Unlike most Super Bowl host committees, Kelly’s group is not receiving a government subsidy. He said that the committee has already raised “in the neighborhood” of the $60 million the non-profit needs to break even. That’s well beyond the money raised by the group’s counterparts for the last three Super Bowls


As Sports Business Journal editor Terry Lefton, who moderated the symposium panel, said, “That’s a nice neighborhood to be in.”

_____________________________________________________________________________________________________________________Ron Darling Joins MLB Network as Offseason Studio Analyst

Associated Press October 31, 2013

Secaucus, N.J., October 31, 2013 - MLB Network today announced that World Series champion and award-winning baseball TV announcer Ron Darling has joined its roster of on-air talent as an offseason analyst. Darling will appear across MLB Network's offseason studio programming, which begins Monday, November 4, and make his MLB Network debut live on MLB Tonight on November 4 at 6:00 p.m. ET.


Since beginning his broadcasting career in 2000, Darling has won two Emmy Awards for Best Sports Analyst for his work covering the Mets on SportsNet New York (SNY), and he works as a game analyst for Turner Sports' MLB regular season and Postseason coverage. Over his 13-year pitching career, Darling collected 136 wins with a 3.87 ERA. He was named a National League All-Star in 1985 and won the World Series with the New York Mets the following year. Darling also won 17 games for the 1988 NL East champion Mets and was the first Mets pitcher to be awarded the Gold Glove Award in 1989. Darling began his MLB career with the Mets (1983-1991) and also spent time with the Montreal Expos (1991) and Oakland Athletics (1991-1995).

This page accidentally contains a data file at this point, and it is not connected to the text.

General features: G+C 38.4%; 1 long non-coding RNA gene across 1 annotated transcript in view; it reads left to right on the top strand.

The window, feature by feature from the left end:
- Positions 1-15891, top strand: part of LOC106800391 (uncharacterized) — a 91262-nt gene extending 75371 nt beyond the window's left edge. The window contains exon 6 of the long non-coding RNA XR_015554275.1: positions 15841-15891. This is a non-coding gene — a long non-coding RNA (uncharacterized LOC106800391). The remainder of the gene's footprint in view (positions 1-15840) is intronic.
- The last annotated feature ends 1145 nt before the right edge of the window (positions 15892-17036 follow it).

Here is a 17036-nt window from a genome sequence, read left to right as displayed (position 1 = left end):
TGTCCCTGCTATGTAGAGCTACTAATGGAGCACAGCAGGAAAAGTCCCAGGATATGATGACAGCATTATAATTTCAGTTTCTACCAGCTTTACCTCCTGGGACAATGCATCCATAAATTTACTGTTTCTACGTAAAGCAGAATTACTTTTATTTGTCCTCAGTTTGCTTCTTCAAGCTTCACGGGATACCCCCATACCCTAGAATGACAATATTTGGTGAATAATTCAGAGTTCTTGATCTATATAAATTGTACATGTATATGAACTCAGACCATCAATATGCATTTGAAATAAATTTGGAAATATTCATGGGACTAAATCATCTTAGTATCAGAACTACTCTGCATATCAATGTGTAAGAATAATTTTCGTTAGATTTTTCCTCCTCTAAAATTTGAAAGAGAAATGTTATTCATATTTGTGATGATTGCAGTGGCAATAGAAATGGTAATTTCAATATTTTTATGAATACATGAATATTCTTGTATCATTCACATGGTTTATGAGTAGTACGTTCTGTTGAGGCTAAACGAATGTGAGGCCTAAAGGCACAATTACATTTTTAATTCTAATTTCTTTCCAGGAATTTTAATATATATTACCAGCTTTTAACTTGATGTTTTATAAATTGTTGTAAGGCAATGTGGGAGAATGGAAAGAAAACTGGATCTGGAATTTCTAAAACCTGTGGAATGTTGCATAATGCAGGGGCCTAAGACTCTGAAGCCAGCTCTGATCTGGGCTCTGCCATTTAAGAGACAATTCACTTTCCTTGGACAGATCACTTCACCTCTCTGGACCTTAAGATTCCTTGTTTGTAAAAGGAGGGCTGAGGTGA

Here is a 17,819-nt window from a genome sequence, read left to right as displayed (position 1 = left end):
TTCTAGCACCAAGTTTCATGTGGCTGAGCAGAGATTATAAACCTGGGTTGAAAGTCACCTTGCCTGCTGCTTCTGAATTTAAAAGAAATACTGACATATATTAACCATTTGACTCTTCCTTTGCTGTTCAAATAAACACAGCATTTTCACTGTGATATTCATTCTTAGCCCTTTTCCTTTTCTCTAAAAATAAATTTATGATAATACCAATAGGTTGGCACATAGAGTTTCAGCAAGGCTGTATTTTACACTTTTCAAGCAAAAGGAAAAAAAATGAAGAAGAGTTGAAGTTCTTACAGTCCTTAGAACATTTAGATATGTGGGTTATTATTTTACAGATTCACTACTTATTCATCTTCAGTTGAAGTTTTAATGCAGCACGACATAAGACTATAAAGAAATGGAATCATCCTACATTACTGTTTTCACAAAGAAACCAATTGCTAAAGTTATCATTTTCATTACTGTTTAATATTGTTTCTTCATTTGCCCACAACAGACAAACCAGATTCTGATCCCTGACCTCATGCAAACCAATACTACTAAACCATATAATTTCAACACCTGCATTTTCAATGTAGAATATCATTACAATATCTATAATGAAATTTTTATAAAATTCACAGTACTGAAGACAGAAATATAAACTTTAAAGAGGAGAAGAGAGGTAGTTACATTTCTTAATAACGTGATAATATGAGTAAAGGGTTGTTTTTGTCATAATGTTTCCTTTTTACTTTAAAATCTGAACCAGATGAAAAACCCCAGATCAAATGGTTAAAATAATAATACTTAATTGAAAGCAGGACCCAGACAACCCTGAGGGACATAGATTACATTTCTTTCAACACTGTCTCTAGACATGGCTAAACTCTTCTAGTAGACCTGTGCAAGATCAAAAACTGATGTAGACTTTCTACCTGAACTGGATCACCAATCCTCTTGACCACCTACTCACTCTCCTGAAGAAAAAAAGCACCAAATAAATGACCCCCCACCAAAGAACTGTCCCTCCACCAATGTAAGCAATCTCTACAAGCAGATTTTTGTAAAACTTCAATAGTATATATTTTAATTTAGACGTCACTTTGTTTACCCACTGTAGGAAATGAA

"Ron's experience from his career on the field and his work on local and national baseball broadcasts give him a unique perspective that will be a great addition to our offseason programming," said MLB Network President and CEO Tony Petitti.


Taking an in-depth look at the offseason's news on free agents and managerial candidates, MLB Network will launch a one-hour weekly studio show called Inside MLB featuring MLB Network insiders Peter Gammons, Jon Heyman, Ken Rosenthal, Joel Sherman and Tom Verducci, hosted by Greg Amsinger and Paul Severino. Inside MLB premieres on Monday, November 11 at 10:00 p.m. ET following the announcement of the 2013 Rookie of the Year Award winners by the Baseball Writers' Association of America live on MLB Network at 6:00 p.m.


ET.Starting Monday, MLB Network's offseason lineup will feature Matt Vasgersian and Harold Reynolds returning to host Hot Stove, the only television morning show dedicated to baseball, along with Chris Rose and Kevin Millar hosting Intentional Talk  and the return of Clubhouse Confidential, hosted by Brian Kenny, airing weekdays. MLB Network's signature studio show MLB Tonight will continue to provide the latest news and interviews around the league throughout the offseason.